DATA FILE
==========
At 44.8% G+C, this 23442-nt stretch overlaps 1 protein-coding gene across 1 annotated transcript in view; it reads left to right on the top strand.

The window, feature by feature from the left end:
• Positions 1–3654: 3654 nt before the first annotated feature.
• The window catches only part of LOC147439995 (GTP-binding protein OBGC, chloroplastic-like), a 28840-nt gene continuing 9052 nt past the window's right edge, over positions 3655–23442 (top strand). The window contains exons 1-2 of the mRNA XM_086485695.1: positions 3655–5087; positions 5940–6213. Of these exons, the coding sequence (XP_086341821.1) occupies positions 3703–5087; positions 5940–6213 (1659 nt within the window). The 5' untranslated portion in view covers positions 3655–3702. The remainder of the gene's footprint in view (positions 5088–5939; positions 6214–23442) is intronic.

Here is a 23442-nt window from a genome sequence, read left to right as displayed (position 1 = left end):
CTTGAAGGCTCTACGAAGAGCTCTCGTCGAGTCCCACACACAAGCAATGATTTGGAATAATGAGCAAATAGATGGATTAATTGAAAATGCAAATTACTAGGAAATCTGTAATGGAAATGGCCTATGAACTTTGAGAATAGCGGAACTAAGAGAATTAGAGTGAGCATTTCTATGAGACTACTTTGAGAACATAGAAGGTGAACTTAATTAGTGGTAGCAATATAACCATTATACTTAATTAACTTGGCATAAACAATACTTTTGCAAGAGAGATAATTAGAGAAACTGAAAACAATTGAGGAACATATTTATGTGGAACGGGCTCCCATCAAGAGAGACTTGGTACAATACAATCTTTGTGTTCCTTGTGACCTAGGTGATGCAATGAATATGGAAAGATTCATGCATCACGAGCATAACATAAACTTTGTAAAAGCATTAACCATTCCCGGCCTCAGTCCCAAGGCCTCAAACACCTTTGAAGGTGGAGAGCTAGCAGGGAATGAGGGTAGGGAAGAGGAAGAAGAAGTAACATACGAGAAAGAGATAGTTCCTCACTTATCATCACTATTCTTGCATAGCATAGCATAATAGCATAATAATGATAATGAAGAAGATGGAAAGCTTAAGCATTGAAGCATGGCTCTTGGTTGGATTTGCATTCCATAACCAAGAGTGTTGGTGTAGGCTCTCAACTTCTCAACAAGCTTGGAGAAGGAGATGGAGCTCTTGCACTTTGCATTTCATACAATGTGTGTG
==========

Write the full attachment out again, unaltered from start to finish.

At 44.8% G+C, this 23442-nt stretch overlaps 1 protein-coding gene across 1 annotated transcript in view; it reads left to right on the top strand.

The window, feature by feature from the left end:
• Positions 1–3654: 3654 nt before the first annotated feature.
• The window catches only part of LOC147439995 (GTP-binding protein OBGC, chloroplastic-like), a 28840-nt gene continuing 9052 nt past the window's right edge, over positions 3655–23442 (top strand). The window contains exons 1-2 of the mRNA XM_086485695.1: positions 3655–5087; positions 5940–6213. Of these exons, the coding sequence (XP_086341821.1) occupies positions 3703–5087; positions 5940–6213 (1659 nt within the window). The 5' untranslated portion in view covers positions 3655–3702. The remainder of the gene's footprint in view (positions 5088–5939; positions 6214–23442) is intronic.

Here is a 23442-nt window from a genome sequence, read left to right as displayed (position 1 = left end):
CTTGAAGGCTCTACGAAGAGCTCTCGTCGAGTCCCACACACAAGCAATGATTTGGAATAATGAGCAAATAGATGGATTAATTGAAAATGCAAATTACTAGGAAATCTGTAATGGAAATGGCCTATGAACTTTGAGAATAGCGGAACTAAGAGAATTAGAGTGAGCATTTCTATGAGACTACTTTGAGAACATAGAAGGTGAACTTAATTAGTGGTAGCAATATAACCATTATACTTAATTAACTTGGCATAAACAATACTTTTGCAAGAGAGATAATTAGAGAAACTGAAAACAATTGAGGAACATATTTATGTGGAACGGGCTCCCATCAAGAGAGACTTGGTACAATACAATCTTTGTGTTCCTTGTGACCTAGGTGATGCAATGAATATGGAAAGATTCATGCATCACGAGCATAACATAAACTTTGTAAAAGCATTAACCATTCCCGGCCTCAGTCCCAAGGCCTCAAACACCTTTGAAGGTGGAGAGCTAGCAGGGAATGAGGGTAGGGAAGAGGAAGAAGAAGTAACATACGAGAAAGAGATAGTTCCTCACTTATCATCACTATTCTTGCATAGCATAGCATAATAGCATAATAATGATAATGAAGAAGATGGAAAGCTTAAGCATTGAAGCATGGCTCTTGGTTGGATTTGCATTCCATAACCAAGAGTGTTGGTGTAGGCTCTCAACTTCTCAACAAGCTTGGAGAAGGAGATGGAGCTCTTGCACTTTGCATTTCATACAATGTGTGTG